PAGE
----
Steamboat skiers lead men’s US Nordic Combined Team to successful weekend
Fletcher has best finish in years as Malacinski makes World Cup debut
STEAMBOAT SPRINGS — Niklas Malacinski, a 17-year-old Nordic combined National Team member out of Steamboat Springs, made his World Cup debut last weekend in Italy.
“I think he crushed it,” said Team USA member Jasper Good, also from Steamboat. “He did probably one of the hardest World Cups on the circuit and absolutely destroyed it. It’s super awesome to see him bring his level, show up and not be daunted by everyone. He didn’t let the stage affect him.”
Malacinski had the 25th-best jump on Friday, putting him in a great position for the cross country race. His flight of 93 meters earned him 111.5 points, the most among all Team USA members.
“We’re doing everything we can to support him and keep him fired up so that he can continue to build at the rate he’s building,” said Team USA member Taylor Fletcher. “I think it’s very possible that in five, eight years, he could be one of the best in the world.”
Malacinski had a tougher time keeping up with the competition in the 10K cross country race. While he was the 25th athlete off the starting line, he finished in 41st. He said he wasn’t disappointed in his results Friday but knew his jump could have been better.
“I was a little shocked by how fast those guys actually were,” Malacinski said. “I knew they’d be fast, but I was expecting something I could grasp, but they were way ahead of me.”
The next day, in the team sprint, Malacinski had his best jump of the weekend, at 98 meters. When he landed the jump, he put a hand in the air and pumped his fist while smiling — an exuberant celebration for the otherwise quiet athlete.
Malacinski and Good took 15th in the team event while Fletcher and Ben Loomis combined to earn 12th.
Back home, Malacinki’s mom Essi Kenttala was up when the rest of Steamboat Springs was asleep, watching the event on Peacock, NBC’s new streaming service. There was no commentary, so she turned on the commentary from her home country of Finland. Both Niklas and his older sister Annika spend a lot of time training in Finland each year, so the community is aware of their success in the sport.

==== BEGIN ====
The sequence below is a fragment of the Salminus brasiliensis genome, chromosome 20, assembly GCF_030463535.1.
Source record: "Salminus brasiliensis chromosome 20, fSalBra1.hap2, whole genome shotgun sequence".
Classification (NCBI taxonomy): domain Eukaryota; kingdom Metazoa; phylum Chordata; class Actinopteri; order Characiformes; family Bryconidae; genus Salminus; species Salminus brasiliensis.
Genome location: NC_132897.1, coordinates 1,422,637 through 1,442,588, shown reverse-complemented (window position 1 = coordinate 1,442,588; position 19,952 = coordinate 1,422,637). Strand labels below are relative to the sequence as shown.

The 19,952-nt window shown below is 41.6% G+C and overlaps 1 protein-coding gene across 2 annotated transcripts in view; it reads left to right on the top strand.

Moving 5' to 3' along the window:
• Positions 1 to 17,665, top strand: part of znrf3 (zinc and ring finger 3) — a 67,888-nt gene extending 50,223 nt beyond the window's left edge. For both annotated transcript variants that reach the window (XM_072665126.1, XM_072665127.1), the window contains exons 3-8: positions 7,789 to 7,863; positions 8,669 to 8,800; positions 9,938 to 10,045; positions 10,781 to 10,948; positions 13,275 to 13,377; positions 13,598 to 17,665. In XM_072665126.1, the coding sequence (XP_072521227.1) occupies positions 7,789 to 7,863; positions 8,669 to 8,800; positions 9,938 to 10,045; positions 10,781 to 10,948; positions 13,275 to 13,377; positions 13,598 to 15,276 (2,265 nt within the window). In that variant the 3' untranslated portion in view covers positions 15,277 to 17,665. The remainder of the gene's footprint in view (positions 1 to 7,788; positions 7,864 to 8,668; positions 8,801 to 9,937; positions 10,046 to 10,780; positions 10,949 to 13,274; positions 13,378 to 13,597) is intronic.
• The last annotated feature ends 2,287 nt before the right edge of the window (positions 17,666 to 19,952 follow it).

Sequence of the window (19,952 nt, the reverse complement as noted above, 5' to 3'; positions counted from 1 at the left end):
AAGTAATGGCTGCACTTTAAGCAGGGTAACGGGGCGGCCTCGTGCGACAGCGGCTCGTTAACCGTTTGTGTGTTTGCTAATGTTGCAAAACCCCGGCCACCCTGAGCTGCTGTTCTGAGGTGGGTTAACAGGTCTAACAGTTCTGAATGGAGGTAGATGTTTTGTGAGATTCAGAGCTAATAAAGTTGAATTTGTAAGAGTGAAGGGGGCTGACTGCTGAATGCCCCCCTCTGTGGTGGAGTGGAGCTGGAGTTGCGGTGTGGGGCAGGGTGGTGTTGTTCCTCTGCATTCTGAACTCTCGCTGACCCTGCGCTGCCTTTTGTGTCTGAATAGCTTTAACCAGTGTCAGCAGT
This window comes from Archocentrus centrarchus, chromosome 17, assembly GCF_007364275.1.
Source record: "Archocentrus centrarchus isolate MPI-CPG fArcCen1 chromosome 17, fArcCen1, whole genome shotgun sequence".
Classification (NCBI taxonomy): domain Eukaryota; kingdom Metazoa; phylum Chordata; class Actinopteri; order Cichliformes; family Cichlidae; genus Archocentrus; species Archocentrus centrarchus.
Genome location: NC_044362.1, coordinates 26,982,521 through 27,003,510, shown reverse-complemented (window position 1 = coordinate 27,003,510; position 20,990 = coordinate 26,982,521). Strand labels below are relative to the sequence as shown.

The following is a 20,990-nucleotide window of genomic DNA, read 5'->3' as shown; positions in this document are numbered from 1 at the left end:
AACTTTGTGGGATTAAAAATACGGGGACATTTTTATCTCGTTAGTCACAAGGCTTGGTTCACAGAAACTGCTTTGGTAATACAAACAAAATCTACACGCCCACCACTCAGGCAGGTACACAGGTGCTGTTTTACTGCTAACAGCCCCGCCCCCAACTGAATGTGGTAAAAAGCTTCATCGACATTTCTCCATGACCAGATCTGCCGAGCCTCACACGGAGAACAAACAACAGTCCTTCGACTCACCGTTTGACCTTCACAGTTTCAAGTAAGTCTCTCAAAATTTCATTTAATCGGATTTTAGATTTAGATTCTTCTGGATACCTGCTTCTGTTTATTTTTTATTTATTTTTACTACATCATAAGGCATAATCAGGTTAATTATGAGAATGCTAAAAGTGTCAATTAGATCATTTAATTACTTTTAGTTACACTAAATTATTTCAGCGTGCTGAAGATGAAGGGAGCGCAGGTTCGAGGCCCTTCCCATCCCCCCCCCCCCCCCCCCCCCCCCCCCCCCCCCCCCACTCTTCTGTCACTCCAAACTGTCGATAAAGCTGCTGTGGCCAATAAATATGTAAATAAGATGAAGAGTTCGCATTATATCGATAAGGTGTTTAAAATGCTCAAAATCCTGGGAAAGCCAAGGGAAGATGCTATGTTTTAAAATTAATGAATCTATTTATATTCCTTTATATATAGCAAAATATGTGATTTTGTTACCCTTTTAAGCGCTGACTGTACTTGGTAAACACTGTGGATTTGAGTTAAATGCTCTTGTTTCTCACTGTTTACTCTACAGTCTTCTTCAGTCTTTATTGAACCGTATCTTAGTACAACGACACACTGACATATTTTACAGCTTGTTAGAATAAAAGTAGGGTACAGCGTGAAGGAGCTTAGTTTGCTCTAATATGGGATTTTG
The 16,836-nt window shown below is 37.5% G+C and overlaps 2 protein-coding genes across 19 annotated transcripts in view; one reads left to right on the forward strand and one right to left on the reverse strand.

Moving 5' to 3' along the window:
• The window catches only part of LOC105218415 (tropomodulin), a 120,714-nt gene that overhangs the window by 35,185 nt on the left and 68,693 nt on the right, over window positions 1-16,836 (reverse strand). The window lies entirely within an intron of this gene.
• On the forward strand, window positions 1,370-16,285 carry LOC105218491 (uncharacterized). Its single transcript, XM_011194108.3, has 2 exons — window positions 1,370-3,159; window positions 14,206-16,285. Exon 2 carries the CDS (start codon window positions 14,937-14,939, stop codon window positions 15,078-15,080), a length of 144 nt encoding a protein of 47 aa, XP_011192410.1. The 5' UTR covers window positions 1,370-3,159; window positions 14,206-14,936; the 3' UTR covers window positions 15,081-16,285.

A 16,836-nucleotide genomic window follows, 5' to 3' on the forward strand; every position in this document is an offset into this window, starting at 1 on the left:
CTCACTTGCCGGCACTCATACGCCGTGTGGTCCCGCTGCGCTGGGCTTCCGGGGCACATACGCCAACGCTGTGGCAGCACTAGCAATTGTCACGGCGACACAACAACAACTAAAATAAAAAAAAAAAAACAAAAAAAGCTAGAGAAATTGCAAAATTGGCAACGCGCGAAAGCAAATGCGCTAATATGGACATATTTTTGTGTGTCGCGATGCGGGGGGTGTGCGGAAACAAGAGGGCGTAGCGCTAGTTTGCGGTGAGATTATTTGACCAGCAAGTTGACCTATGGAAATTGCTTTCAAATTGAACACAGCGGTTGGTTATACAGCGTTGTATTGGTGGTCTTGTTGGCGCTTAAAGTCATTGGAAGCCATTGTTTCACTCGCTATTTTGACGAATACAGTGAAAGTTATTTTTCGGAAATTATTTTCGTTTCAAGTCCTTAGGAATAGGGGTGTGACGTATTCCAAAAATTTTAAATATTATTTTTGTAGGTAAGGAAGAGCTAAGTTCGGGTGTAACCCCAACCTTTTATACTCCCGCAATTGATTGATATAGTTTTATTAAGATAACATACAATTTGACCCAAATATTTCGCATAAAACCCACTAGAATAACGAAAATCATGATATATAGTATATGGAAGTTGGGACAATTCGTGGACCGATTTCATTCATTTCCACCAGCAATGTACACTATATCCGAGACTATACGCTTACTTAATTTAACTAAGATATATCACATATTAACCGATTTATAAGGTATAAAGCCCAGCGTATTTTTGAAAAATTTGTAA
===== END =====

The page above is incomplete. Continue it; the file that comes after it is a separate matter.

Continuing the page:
“To hear them talk about how good a ski jumper he is and how he has potential to be one of the best,” Kenttala said, “they were impressed how he was able to focus being so young his first time in the World Cup. They were even talking about kidnapping him to the Finnish team.”
Kenttala said she was admittedly a little surprised at how well Malacinski did and is immensely proud of the effort he’s put into his sport.
“Niklas is a pretty incredible kid,” Kenttala said. “When he puts his mind into it, he will get it done.”
The rest of Team USA
Malacinki’s older teammates had a successful weekend in Val di Fiemme as well. With a 19th-place finish Friday, Fletcher had his best finish in two years. Using his speed on skis, he passed more than 20 people after starting the race in 42nd. On Sunday, Fletcher finished 36th.
After a few years in a lull, Fletcher has been finding enjoyment in the sport again. He considered retiring not long ago, but his newfound fire has him chasing the Olympics once more.
“Having a best result in a couple years is showing that what I’m doing and the plan I’ve been on is going in the right direction,” Fletcher said. “Again, it comes back to that confidence factor and taking it in stride every weekend. Some days aren’t going to go as well as you’d hope. … You can’t look at it like, “Ah that was a bad day.” You got to look at it like, “OK, what did I do right? What went right?” and take that and put it towards the next weekend and build on that.”
The team has scheduled competitions each weekend for the foreseeable future leading up to the World Ski Championships in Obsterdorf, Germany, in late February and early March.
Good joined the team in Europe after having a little more trouble crossing the Atlantic. Just days after arriving, Good finished 44th on Friday and 47th on Sunday.
“As far as my results last weekend, I don’t think there’s any of them that I’d like to hang my hat on per say,” Good said. “Considering I landed (at the airport) the day before, I showed some good things, I just didn’t put it all together at the same time.”
Good took longer to get to Europe because he has a few more hoops to jump through as part of the Army World Class Athlete Program. Both he and Loomis are part of the program.
In Italy, Loomis, of Wisconsin, earned 39th and 36th in the individual competitions.
“(I have) the ability and honor to represent both the Armed Forces and the U.S. Ski Team and Team USA,” Good said. “Another big thing is you have guaranteed support through the Olympics.”
To reach Shelby Reardon, call 970-871-4253, email sreardon@SteamboatPilot.com or follow her on Twitter @ByShelbyReardon.
Support Local Journalism
Support Local Journalism
Readers around Steamboat and Routt County make the Steamboat Pilot & Today’s work possible. Your financial contribution supports our efforts to deliver quality, locally relevant journalism.
Now more than ever, your support is critical to help us keep our community informed about the evolving coronavirus pandemic and the impact it is having locally. Every contribution, however large or small, will make a difference.
Each donation will be used exclusively for the development and creation of increased news coverage.
Start a dialogue, stay on topic and be civil.
If you don't follow the rules, your comment may be deleted.
User Legend: Moderator Trusted User
Over the past year, the topics of mental health and athletics have been forcibly overlapped to the point that separating the two topics isn’t possible. Tennis player Naomi Osaka cited mental health as the reason…